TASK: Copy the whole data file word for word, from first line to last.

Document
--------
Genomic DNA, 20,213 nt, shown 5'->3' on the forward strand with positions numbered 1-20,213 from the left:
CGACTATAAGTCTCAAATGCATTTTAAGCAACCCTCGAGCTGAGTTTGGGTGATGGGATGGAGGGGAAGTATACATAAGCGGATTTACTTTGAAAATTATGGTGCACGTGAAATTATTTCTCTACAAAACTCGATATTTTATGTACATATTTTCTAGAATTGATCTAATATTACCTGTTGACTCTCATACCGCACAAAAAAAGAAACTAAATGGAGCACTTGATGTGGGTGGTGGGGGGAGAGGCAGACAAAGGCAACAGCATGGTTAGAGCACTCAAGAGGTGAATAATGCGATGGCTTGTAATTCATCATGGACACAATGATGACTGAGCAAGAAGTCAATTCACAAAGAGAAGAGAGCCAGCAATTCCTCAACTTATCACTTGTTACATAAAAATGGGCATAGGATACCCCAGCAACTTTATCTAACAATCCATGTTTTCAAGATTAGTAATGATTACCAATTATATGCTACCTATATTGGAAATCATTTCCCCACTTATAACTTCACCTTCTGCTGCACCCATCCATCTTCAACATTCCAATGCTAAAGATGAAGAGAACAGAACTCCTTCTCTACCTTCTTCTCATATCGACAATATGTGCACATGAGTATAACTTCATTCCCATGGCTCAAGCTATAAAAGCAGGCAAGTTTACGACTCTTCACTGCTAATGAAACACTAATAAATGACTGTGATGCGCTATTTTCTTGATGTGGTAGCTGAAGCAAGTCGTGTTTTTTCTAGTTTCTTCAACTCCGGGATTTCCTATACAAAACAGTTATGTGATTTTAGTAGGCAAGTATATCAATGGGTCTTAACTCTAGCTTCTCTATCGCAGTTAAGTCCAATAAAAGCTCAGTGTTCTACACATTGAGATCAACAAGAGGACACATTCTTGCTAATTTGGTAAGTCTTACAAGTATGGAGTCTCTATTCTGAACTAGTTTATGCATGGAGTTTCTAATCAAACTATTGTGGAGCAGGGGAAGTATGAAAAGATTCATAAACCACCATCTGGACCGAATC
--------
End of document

Genomic DNA, 20,213 nt, shown 5'->3' on the forward strand with positions numbered 1-20,213 from the left:
CGACTATAAGTCTCAAATGCATTTTAAGCAACCCTCGAGCTGAGTTTGGGTGATGGGATGGAGGGGAAGTATACATAAGCGGATTTACTTTGAAAATTATGGTGCACGTGAAATTATTTCTCTACAAAACTCGATATTTTATGTACATATTTTCTAGAATTGATCTAATATTACCTGTTGACTCTCATACCGCACAAAAAAAGAAACTAAATGGAGCACTTGATGTGGGTGGTGGGGGGAGAGGCAGACAAAGGCAACAGCATGGTTAGAGCACTCAAGAGGTGAATAATGCGATGGCTTGTAATTCATCATGGACACAATGATGACTGAGCAAGAAGTCAATTCACAAAGAGAAGAGAGCCAGCAATTCCTCAACTTATCACTTGTTACATAAAAATGGGCATAGGATACCCCAGCAACTTTATCTAACAATCCATGTTTTCAAGATTAGTAATGATTACCAATTATATGCTACCTATATTGGAAATCATTTCCCCACTTATAACTTCACCTTCTGCTGCACCCATCCATCTTCAACATTCCAATGCTAAAGATGAAGAGAACAGAACTCCTTCTCTACCTTCTTCTCATATCGACAATATGTGCACATGAGTATAACTTCATTCCCATGGCTCAAGCTATAAAAGCAGGCAAGTTTACGACTCTTCACTGCTAATGAAACACTAATAAATGACTGTGATGCGCTATTTTCTTGATGTGGTAGCTGAAGCAAGTCGTGTTTTTTCTAGTTTCTTCAACTCCGGGATTTCCTATACAAAACAGTTATGTGATTTTAGTAGGCAAGTATATCAATGGGTCTTAACTCTAGCTTCTCTATCGCAGTTAAGTCCAATAAAAGCTCAGTGTTCTACACATTGAGATCAACAAGAGGACACATTCTTGCTAATTTGGTAAGTCTTACAAGTATGGAGTCTCTATTCTGAACTAGTTTATGCATGGAGTTTCTAATCAAACTATTGTGGAGCAGGGGAAGTATGAAAAGATTCATAAACCACCATCTGGACCGAATC